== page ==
Another important area you're transitioning from teen to womanhood is your emotions.  You can also feel overwhelmed by the emotional and physical changes they are going through during these years.   If you haven't already, you will need to become more skilled in understanding your emotions. Instead of just reacting like little kids do, we can identify what we feel and put it into words. With time and practice, we get better at knowing what we are feeling and why. This skill is called emotional awareness

Emotional awareness helps us know what we need and want (or don't want!). It helps us build better relationships. That's because being aware of our emotions can help us talk about feelings more clearly, avoid or resolve conflicts better, and move past difficult feelings more easily. 

Emotional awareness is the first step toward building emotional intelligence, a skill that can help you succeed in all areas of life.

Health & Safety

You're about to live on your own in either a college dorm, off-campus apartment, or that bedroom for rent you've been spying.  Here's that thing, up and until now safety has largely been provided by your parents, you know the security cameras and alarm system, the dog or the project tenant association.  Home is safe, but you're not in Kansas anymore Dorothy.  You need a system to help you feel secure, and the 21 Life Saving Safety Tip For Young Women is a great place to start.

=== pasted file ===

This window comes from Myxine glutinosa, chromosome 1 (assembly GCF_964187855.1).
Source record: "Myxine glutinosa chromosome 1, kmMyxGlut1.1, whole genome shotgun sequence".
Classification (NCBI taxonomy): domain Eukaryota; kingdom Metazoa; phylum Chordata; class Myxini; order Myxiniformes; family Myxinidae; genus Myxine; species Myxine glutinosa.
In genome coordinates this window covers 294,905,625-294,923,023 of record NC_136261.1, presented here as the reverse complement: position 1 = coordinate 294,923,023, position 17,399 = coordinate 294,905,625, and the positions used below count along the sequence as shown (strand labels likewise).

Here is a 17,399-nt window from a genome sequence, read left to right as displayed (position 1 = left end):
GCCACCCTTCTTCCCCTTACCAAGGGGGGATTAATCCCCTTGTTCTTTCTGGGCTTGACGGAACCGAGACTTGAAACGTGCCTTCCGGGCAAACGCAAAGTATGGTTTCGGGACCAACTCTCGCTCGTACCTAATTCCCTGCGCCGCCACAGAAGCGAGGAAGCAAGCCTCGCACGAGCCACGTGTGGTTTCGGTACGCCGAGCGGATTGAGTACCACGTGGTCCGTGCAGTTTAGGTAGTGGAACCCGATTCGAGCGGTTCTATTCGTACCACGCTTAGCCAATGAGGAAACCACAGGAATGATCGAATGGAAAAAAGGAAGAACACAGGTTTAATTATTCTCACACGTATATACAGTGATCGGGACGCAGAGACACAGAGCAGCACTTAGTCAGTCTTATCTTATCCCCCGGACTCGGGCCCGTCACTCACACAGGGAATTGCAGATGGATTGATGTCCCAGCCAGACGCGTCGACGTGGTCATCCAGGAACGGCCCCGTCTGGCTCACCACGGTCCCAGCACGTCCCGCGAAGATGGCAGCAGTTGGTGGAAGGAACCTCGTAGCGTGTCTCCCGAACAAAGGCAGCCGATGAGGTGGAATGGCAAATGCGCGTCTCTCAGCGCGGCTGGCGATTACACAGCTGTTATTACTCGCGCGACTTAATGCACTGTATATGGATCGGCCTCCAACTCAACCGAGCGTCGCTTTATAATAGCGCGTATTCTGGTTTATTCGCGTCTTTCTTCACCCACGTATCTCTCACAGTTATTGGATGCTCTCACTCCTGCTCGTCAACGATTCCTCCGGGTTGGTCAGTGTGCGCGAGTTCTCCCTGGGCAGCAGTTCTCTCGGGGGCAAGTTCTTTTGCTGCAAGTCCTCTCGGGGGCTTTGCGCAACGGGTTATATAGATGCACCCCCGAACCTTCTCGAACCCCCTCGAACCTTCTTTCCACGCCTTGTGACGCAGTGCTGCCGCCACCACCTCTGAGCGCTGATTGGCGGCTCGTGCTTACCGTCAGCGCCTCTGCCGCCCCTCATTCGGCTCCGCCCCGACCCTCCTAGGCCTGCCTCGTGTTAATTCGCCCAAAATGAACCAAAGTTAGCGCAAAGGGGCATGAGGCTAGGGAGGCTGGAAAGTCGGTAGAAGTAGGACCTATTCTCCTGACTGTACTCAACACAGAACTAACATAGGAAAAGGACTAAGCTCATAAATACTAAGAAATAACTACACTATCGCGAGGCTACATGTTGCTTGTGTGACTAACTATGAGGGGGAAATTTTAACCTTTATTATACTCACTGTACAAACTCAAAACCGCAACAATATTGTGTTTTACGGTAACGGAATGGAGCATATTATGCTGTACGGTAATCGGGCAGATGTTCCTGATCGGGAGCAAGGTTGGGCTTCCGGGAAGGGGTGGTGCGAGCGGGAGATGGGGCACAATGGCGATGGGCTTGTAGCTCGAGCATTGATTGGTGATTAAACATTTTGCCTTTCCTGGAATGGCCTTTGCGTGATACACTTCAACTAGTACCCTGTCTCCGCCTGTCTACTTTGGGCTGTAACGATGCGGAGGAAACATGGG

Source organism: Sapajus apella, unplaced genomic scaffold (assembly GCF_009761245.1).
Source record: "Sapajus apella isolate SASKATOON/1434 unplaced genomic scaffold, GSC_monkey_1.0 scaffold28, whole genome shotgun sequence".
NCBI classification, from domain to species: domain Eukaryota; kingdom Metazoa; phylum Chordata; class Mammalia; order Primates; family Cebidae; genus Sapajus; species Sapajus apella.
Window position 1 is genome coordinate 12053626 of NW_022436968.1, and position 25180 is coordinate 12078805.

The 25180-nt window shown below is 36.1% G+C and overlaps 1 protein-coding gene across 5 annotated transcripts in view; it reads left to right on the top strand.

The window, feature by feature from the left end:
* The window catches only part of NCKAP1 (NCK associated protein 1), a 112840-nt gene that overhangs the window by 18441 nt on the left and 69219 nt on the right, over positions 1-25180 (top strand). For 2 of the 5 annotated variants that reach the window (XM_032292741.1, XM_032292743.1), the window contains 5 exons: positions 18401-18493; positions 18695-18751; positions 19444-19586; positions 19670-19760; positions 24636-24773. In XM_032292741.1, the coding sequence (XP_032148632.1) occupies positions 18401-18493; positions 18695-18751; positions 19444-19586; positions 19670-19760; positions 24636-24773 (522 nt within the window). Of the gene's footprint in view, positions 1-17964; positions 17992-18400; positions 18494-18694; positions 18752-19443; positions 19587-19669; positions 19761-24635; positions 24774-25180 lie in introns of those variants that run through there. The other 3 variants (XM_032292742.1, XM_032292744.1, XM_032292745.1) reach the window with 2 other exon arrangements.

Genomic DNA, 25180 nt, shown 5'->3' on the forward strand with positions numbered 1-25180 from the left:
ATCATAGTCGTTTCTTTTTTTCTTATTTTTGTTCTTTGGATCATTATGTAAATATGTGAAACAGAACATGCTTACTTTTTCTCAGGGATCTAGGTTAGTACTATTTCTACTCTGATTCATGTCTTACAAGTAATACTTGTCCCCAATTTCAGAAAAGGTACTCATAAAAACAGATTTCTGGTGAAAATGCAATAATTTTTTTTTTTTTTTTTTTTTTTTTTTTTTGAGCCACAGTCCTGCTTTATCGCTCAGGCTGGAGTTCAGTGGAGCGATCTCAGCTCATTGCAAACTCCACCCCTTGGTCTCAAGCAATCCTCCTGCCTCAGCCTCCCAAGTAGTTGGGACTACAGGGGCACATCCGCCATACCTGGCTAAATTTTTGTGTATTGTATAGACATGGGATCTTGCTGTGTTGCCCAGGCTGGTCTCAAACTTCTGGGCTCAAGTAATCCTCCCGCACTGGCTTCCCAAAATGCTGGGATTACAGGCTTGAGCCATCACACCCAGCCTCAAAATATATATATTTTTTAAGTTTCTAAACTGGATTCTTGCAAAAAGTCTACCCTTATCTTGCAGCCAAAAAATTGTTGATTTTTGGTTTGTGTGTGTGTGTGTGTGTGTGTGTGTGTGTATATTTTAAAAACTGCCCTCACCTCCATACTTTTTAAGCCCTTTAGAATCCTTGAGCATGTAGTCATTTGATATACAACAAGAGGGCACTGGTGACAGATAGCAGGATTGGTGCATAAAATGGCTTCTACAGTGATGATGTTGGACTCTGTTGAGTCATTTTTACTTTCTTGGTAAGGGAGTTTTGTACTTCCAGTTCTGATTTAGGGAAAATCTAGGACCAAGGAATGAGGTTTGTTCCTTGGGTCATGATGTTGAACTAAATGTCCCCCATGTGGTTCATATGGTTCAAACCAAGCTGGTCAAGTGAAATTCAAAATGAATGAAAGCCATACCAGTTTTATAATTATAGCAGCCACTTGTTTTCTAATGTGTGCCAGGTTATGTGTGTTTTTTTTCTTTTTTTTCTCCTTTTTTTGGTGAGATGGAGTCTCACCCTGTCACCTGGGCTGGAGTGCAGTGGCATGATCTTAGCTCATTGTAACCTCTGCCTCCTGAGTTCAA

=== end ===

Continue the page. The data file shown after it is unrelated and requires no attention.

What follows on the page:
Emotional health is great, but your transition in womanhood will require a great deal of good physical and mental health as well...
Physically you should be:
  • Exercising regularly. You should be physically active at least 60 minutes of every day.
  • Eating a healthy diet. Healthy eating is an important part of your growth and development. Eat plenty of fruits and vegetables, whole grains, a variety of protein foods, and low-fat dairy products.
  • Maintaining a healthy weight. Children and teenagers with obesity are more likely to have obesity as an adult. They are also at higher risk for other chronic illnesses, depression, and bullying.
  • Getting enough sleep. In your late teens you need between 8 and 8 ½ hours of sleep every night. Many average only 7 hours. Sleep has a strong effect on your ability to concentrate and do well at school.
  • Keeping up with vaccinations. Get a flu shot every year. If you haven’t gotten the HPV vaccine, ask your doctor about it. It can prevent you from getting HPV and some kinds of cancer, including cervical cancer.